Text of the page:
While on the topic of budgeting, please don’t mistake shaving a percentage off of your budget or skipping your latte as being more powerful than increasing your income. While you have to be aware of how you spend, it is much more important to invest in yourself and build your income, as your earning power is your greatest asset. So start a new business, earn that raise (you have to ask) or build the resume that leads to being rewarded for the value you add to your company.

You Don’t Have to Own a Home, Really

The American dream has long been said to be to own your own home. But don’t assume that means that as soon as you can convince a bank to loan you the money that means it is time. If you don’t plan to be there for the next decade you are gambling on the real estate market. Homes often get confused as investments, and sometimes homeowners are rewarded.

But my experience has been that a home is more savings tool than investment. That is not to say that you shouldn’t ever own your home, it is still a worthwhile aspiration for those that are really ready to plant their roots. But if you don’t plan to be there and eventually pay your home off, you may not like what you find if you really compare the costs of home ownership (with taxes, insurance and maintenance) relative to the cost of renting. And when you do buy the shorter the mortgage the better off you’ll be, so go for that 15 or 20 year mortgage instead of the standard 30 and save yourself tens (or hundreds) of thousands of dollars.

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Know Where Everything Is

Whether at this stage you have a little or a lot in the way of assets, you should be responsible for all of it. There are plenty of account aggregation tools available that can help you tie things together in one place, allowing you to check in periodically to make sure your funds are allocated as they should be and to help you uncover problems without waiting for your next quarterly statement to show up.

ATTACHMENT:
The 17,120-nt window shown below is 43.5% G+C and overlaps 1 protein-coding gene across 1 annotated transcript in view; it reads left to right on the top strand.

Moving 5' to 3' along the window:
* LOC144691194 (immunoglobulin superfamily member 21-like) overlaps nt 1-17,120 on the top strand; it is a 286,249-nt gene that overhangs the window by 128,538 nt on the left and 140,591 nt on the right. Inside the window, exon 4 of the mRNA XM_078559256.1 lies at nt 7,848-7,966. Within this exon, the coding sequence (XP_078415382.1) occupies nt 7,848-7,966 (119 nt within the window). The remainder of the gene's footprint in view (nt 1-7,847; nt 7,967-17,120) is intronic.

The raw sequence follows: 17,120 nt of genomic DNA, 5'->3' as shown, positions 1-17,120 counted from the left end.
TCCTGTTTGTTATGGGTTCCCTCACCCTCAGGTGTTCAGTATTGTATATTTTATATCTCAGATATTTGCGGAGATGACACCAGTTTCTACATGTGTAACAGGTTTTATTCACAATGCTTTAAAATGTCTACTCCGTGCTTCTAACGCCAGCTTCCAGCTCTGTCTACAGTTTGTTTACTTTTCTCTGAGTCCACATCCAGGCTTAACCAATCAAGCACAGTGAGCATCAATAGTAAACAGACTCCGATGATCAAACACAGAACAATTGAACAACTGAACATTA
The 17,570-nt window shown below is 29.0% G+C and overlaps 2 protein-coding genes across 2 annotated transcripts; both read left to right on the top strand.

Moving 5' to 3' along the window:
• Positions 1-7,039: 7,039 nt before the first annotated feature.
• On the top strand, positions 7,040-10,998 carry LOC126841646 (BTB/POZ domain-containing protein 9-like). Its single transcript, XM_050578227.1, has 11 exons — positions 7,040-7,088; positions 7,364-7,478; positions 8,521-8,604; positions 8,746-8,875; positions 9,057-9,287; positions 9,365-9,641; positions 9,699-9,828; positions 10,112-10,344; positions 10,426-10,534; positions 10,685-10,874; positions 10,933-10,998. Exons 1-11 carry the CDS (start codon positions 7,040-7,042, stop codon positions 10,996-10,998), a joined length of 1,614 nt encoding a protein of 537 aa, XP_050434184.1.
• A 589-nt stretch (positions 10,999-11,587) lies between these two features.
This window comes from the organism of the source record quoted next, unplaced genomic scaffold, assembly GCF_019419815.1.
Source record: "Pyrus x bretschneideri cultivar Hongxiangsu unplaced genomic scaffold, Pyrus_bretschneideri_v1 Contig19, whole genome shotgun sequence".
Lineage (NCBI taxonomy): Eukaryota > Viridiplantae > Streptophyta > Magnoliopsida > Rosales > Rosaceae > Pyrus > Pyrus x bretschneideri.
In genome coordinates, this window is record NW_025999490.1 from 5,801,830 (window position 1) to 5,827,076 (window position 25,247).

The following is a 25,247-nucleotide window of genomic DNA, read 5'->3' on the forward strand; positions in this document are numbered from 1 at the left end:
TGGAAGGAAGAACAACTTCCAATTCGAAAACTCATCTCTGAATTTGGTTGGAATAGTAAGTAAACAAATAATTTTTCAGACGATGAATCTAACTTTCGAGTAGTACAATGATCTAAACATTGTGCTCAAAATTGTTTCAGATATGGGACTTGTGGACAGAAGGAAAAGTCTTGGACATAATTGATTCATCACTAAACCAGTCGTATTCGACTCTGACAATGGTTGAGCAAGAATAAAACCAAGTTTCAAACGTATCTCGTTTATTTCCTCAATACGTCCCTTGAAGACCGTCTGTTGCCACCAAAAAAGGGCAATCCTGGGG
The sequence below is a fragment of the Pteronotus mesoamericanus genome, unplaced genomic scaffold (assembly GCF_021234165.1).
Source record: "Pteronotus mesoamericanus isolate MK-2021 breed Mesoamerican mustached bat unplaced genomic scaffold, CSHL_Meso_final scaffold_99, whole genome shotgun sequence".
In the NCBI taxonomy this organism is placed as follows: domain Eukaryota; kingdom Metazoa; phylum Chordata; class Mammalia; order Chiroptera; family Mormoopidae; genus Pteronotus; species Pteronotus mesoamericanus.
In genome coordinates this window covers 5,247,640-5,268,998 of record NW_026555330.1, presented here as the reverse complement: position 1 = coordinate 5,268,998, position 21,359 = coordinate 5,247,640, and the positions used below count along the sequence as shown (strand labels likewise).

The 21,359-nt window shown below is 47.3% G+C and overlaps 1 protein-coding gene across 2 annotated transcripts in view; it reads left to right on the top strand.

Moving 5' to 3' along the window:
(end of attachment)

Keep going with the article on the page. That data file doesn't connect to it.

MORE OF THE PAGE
Always Accept Free Money

If someone is offering you free money you’d be foolish not to accept it. So if your employer matches your 401(k) contributions in any amount, take full advantage. At a minimum you should find a way to contribute to receive the full employer match. And don’t neglect other benefits that might be available like free life insurance just for signing up or an employer HSA (health savings account) contribution if available.

Don’t Get Caught Up (and into Debt) By Watching Others

Don’t let someone convince you that debt is good. This isn’t to shame anyone with debt, we all either have or have had it in some form. But nothing can be more financially stressful than owing money to credit cards, auto loans, consumer debt and having a mortgage. So work to get yourself out of it if you are in it, prioritizing that task above all other savings outside of making sure you have an emergency fund (sounds like Dave Ramsey, I know). And once you are out of debt I guarantee you will be happier and less stressed.

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Either Become a Student or Hire a Teacher

Finally, you have to follow one of two paths. Either hold yourself accountable to the importance of planning financially and become a student. If you enjoy it and will spend the required time, you are capable. But if you don’t enjoy it, don’t have the time or would just simply rather allocate your resources elsewhere, work with a professional you can trust to help you create a plan and help you stay the course.